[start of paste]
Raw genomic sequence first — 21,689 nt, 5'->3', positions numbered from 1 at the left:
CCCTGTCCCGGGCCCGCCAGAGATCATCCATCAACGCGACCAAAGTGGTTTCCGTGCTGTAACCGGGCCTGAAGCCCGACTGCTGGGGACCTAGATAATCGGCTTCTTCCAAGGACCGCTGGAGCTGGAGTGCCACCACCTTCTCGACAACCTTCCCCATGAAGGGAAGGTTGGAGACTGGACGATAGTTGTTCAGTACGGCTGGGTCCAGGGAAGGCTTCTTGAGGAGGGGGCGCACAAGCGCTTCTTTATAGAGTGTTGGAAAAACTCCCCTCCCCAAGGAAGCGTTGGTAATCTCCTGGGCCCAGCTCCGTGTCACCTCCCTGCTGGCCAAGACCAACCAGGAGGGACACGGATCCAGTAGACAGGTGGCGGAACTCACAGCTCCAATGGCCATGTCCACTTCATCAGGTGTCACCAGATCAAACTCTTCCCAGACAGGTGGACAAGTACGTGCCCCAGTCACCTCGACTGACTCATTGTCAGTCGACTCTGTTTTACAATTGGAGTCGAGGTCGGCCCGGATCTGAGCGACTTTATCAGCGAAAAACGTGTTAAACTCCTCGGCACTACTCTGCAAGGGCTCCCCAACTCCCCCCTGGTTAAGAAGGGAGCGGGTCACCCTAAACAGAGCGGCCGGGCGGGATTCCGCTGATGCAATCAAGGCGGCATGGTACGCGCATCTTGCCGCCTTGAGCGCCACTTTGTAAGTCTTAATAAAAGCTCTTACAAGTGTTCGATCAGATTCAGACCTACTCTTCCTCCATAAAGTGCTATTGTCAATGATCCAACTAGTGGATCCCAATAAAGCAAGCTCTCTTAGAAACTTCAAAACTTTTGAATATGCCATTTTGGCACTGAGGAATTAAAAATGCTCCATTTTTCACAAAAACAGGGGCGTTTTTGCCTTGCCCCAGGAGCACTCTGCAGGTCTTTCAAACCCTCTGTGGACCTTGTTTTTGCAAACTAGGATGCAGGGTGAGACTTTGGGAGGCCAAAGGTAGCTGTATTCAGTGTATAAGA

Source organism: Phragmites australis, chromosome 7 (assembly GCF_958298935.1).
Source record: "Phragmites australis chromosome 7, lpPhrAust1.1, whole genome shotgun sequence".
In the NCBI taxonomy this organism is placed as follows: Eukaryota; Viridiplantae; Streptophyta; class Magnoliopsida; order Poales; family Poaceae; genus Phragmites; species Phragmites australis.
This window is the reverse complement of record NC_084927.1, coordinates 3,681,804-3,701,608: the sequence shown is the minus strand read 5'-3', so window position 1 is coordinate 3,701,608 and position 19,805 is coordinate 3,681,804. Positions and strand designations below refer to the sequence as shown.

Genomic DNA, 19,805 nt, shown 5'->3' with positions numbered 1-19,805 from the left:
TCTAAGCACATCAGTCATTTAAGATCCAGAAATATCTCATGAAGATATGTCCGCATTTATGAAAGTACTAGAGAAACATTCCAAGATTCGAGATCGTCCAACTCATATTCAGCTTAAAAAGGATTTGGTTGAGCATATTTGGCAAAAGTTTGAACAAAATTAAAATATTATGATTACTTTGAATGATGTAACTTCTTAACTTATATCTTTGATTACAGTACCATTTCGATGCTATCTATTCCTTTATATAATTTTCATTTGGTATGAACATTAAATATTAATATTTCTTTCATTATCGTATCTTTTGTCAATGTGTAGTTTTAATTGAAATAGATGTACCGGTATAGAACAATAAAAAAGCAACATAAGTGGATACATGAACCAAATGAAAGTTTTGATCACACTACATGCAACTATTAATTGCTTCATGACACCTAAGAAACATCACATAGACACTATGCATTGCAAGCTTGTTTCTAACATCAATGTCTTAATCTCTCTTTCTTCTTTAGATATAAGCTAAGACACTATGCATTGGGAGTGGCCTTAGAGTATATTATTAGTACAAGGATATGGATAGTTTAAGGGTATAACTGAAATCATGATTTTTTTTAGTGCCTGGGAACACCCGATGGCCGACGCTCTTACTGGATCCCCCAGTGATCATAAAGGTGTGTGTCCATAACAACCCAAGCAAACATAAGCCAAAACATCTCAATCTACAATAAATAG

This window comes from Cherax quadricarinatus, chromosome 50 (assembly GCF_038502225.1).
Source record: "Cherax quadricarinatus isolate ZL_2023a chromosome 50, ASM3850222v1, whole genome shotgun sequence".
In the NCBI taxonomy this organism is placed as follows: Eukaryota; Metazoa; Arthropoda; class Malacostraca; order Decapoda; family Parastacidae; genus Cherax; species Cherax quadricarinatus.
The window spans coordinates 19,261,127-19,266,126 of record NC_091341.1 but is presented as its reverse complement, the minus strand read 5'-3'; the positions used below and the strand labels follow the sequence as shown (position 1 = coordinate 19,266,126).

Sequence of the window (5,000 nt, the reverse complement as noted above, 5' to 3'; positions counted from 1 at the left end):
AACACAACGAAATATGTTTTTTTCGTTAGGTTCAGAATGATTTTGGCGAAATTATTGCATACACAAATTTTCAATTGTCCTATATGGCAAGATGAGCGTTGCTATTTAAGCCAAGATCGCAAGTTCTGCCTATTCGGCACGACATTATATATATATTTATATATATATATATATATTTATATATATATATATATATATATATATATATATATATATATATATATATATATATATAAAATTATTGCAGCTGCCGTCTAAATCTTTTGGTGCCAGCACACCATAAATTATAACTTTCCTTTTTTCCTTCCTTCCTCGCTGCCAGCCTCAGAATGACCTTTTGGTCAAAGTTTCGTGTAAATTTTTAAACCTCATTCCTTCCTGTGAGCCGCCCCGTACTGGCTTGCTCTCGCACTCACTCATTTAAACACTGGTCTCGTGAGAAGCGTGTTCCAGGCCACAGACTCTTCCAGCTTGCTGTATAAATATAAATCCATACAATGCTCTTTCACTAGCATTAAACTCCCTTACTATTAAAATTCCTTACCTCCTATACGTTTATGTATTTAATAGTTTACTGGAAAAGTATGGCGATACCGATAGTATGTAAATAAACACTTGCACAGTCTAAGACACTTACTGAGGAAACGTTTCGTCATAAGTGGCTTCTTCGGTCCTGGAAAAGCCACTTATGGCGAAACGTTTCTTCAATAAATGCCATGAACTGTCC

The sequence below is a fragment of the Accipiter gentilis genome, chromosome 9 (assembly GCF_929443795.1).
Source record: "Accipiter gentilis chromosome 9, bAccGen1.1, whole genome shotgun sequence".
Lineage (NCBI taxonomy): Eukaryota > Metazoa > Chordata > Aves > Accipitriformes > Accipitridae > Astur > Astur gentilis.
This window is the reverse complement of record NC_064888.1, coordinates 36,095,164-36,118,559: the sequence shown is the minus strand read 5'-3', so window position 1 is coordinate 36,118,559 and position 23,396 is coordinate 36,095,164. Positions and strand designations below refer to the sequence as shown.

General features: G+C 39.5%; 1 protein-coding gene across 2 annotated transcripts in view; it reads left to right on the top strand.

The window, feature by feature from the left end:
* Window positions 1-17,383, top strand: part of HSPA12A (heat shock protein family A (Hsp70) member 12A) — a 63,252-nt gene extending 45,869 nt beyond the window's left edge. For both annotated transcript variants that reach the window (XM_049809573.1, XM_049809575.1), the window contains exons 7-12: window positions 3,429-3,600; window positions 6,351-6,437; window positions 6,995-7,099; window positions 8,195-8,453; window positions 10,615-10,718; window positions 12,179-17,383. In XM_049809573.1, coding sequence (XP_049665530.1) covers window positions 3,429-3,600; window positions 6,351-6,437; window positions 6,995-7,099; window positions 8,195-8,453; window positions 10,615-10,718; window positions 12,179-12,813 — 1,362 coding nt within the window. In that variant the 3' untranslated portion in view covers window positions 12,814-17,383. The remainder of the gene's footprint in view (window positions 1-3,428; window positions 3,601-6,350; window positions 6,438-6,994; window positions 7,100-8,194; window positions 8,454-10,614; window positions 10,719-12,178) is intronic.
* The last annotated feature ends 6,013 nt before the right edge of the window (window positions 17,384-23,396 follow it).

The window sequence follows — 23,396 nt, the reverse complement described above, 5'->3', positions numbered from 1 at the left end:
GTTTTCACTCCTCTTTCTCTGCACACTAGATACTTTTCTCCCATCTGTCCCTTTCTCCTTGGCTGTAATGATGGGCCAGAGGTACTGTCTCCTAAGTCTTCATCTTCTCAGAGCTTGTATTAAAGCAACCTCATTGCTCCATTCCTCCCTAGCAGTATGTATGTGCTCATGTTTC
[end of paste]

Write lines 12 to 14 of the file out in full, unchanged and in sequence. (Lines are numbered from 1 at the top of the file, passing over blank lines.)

The window spans coordinates 19,261,127-19,266,126 of record NC_091341.1 but is presented as its reverse complement, the minus strand read 5'-3'; the positions used below and the strand labels follow the sequence as shown (position 1 = coordinate 19,266,126).

Sequence of the window (5,000 nt, the reverse complement as noted above, 5' to 3'; positions counted from 1 at the left end):
AACACAACGAAATATGTTTTTTTCGTTAGGTTCAGAATGATTTTGGCGAAATTATTGCATACACAAATTTTCAATTGTCCTATATGGCAAGATGAGCGTTGCTATTTAAGCCAAGATCGCAAGTTCTGCCTATTCGGCACGACATTATATATATATTTATATATATATATATATATTTATATATATATATATATATATATATATATATATATATATATATATATATATATATATAAAATTATTGCAGCTGCCGTCTAAATCTTTTGGTGCCAGCACACCATAAATTATAACTTTCCTTTTTTCCTTCCTTCCTCGCTGCCAGCCTCAGAATGACCTTTTGGTCAAAGTTTCGTGTAAATTTTTAAACCTCATTCCTTCCTGTGAGCCGCCCCGTACTGGCTTGCTCTCGCACTCACTCATTTAAACACTGGTCTCGTGAGAAGCGTGTTCCAGGCCACAGACTCTTCCAGCTTGCTGTATAAATATAAATCCATACAATGCTCTTTCACTAGCATTAAACTCCCTTACTATTAAAATTCCTTACCTCCTATACGTTTATGTATTTAATAGTTTACTGGAAAAGTATGGCGATACCGATAGTATGTAAATAAACACTTGCACAGTCTAAGACACTTACTGAGGAAACGTTTCGTCATAAGTGGCTTCTTCGGTCCTGGAAAAGCCACTTATGGCGAAACGTTTCTTCAATAAATGCCATGAACTGTCC